“It is very important to put men at centre of enhancing reproductive health, Maternal Health, Child Health and family planning services. Therefore, it is critical to have a pool of male family planning champions. Male religious leaders here with us today are a demonstration that men, we can be family planning champions,” he added.

Earlier, while opening the conference, The Speaker of Uganda’s Parliament Hon. Rebecca Alitwala Kadaga elaborated on the economic cost of having big families, emphasizing that family planning is one of the ways of reducing the dependency burden and ensuring quality of life for the families.

“People need to know that the responsibility of taking care of their children lies primarily on the parents…You should only have the children that you have the capacity and resources to take care of to ensure quality of life for your families and children,” she said.

The Speaker also asked religious leaders to sensitize their followers about the use and benefits of family planning condemned child marriage, which she said, leads to challenges such as teenage pregnancies, which derive young girls from achieving their full potentials and dreams.

In his closing remarks, UNFPA Representative Mr. Alain Sibenaler recapped the progress that Uganda has achieved in towards attainment of family planning goals and the ICPD agenda. He noted the increase in Contraceptive Prevalence Rates from 30 percent in 2000 to 39 in 2016, and the decline in unmet need for family planning from 34 percent in 2000 to 28 percent in 2016, as some of the key milestones.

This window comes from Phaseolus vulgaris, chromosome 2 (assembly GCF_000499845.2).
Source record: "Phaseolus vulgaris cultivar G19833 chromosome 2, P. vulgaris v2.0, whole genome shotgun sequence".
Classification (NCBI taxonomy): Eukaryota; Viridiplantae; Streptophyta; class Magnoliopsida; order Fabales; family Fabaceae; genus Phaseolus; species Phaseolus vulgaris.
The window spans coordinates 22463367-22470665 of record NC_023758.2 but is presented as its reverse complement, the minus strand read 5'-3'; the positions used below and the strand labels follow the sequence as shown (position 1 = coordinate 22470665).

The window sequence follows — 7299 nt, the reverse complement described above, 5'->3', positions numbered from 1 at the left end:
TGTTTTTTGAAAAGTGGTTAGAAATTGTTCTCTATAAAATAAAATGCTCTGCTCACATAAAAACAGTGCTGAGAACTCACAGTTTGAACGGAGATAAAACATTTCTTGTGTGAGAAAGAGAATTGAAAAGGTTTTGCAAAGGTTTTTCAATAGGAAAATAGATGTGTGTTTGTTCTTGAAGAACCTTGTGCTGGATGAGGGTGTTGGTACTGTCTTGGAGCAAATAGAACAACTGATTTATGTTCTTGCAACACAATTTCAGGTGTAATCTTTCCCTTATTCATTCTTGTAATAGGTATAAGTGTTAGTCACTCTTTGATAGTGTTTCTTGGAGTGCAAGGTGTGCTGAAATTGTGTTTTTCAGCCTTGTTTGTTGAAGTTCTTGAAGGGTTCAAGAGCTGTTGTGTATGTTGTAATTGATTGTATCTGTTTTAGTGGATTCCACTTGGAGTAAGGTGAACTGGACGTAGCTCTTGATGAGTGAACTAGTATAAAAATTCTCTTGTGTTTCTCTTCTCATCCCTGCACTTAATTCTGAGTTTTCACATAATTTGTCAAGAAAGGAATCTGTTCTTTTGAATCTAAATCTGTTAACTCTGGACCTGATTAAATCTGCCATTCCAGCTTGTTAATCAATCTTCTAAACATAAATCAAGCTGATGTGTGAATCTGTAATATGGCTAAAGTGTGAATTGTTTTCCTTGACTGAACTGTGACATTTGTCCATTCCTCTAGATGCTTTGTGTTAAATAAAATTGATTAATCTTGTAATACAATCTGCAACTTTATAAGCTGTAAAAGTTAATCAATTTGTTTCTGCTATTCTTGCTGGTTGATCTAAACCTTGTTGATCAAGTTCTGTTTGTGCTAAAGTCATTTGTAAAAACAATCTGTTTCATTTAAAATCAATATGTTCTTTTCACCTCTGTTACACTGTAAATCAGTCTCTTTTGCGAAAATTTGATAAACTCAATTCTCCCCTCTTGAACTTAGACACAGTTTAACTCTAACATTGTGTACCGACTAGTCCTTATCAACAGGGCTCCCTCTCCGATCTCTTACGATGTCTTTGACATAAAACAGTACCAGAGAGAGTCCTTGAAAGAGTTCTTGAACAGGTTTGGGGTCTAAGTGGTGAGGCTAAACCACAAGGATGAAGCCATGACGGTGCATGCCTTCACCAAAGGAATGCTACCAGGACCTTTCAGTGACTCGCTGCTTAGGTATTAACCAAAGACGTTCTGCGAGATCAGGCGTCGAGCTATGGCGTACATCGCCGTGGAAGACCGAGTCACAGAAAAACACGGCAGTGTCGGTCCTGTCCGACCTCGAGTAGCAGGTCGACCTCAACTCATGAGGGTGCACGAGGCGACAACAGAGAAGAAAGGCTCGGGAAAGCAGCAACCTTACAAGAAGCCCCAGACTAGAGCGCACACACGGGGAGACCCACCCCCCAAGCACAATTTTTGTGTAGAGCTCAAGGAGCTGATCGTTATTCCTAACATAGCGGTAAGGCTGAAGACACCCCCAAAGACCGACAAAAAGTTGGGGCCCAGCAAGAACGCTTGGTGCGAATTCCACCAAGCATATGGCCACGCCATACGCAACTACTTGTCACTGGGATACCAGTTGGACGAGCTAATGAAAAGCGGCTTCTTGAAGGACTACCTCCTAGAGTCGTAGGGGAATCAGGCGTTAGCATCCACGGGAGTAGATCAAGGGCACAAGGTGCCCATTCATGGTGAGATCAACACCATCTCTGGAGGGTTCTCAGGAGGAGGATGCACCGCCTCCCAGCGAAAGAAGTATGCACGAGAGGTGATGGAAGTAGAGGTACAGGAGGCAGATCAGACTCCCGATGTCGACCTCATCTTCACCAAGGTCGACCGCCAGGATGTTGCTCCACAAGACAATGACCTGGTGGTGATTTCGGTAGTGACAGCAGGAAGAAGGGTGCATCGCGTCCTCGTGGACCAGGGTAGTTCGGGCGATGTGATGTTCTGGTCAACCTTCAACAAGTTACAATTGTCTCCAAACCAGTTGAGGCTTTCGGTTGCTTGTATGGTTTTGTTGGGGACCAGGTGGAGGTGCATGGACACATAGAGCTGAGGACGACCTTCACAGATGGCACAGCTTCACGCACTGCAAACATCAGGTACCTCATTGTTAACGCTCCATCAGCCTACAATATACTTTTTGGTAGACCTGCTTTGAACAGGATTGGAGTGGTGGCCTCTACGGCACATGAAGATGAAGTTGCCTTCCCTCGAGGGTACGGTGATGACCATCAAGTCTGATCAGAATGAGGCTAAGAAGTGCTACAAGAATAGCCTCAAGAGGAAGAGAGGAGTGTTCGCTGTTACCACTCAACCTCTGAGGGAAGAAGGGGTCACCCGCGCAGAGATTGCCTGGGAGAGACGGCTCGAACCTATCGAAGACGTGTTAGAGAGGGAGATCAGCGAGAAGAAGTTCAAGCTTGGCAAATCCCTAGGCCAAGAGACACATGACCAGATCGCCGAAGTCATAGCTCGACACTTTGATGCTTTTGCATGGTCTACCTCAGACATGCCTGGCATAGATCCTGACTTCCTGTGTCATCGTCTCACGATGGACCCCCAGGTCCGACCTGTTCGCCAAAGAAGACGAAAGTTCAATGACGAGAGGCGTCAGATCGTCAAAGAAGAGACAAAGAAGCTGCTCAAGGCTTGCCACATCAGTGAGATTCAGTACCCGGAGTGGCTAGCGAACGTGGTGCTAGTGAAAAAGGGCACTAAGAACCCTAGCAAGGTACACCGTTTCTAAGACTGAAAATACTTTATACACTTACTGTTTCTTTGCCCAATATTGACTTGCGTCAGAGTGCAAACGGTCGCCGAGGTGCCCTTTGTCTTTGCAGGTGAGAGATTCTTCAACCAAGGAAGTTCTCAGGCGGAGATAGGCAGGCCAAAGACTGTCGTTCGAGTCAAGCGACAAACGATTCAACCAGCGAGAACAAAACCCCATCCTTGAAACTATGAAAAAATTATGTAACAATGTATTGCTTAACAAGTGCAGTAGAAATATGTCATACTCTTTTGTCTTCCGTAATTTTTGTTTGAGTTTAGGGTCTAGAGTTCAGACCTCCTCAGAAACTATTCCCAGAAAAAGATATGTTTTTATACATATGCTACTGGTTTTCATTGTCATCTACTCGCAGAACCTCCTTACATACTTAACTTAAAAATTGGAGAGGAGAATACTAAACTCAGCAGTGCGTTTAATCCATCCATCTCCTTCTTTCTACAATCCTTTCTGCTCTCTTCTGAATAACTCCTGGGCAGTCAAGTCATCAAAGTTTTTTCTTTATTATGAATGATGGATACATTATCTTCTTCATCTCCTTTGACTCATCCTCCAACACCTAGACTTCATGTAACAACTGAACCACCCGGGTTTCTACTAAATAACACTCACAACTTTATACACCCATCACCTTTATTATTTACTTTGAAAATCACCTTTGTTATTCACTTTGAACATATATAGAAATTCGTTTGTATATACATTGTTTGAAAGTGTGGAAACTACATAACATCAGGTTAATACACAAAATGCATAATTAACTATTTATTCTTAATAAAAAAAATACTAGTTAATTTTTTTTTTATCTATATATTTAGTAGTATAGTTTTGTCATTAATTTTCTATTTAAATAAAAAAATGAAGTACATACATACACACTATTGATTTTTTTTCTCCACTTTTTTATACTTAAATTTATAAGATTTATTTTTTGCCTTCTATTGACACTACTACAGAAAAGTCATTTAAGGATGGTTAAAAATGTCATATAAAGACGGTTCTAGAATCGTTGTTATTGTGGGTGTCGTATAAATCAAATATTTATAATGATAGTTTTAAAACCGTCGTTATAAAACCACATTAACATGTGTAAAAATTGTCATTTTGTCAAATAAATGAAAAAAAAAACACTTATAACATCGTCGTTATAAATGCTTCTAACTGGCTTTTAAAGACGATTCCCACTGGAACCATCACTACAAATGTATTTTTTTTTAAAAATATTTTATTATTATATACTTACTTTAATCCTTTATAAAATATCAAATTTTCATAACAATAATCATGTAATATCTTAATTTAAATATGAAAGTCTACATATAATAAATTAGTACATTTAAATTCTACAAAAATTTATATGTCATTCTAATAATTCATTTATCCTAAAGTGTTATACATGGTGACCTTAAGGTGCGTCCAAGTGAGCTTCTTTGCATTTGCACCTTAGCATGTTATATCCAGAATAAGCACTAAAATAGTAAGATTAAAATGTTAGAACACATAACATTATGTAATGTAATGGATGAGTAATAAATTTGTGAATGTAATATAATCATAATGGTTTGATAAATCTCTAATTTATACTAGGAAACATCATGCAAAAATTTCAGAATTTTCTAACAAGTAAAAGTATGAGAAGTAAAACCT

“More policies have been adopted and there is more presence and engagement with local district leaders, more members of parliament and more academia advocating for family planning,” he said.

 Mr. Sibenaler called for ‘bold, vocal and visible’ leadership at all levels - community leaders, religious leaders, members of parliament, young people, NGOs and civil society - to ensure zero unmet need for family planning and promote social change.

Launching an Inter-Faith Alliance for advancing Family planning

Inter-Faith Alliance for advancing Family planning in Uganda was
launched by Bishop Church of Uganda Rt Rev. Amos Magezi (Centre).
PHOTO: UNFPA/Hope Kirabo.

At the end of the two-day conference, the religious leaders committed to continue to strengthen their collaboration with all stakeholders by launching an Inter-Faith Alliance for advancing Family planning in Uganda. Established by the Faith for Family Health initiative (3FHi) in Uganda, this alliance is an inter-faith collaboration to advance policy and budget advocacy in Uganda. It brings together faith strategic partners in Uganda to sustainably fast-track realization of FP2020 commitments and targets. Its members include Faith Based Organizations like the Church of Uganda, Uganda Muslim Supreme Council, the Orthodox Church, Uganda Episcopal Conference, Born Again Faith Federation, Seventh Day Adventists, Uganda Protestant Medical Bureau, Uganda Muslim Medical Bureau, Uganda Catholic Medical Bureau, and Uganda Orthodox Medical Bureau.


- Story by Evelyn Matsamura Kiapi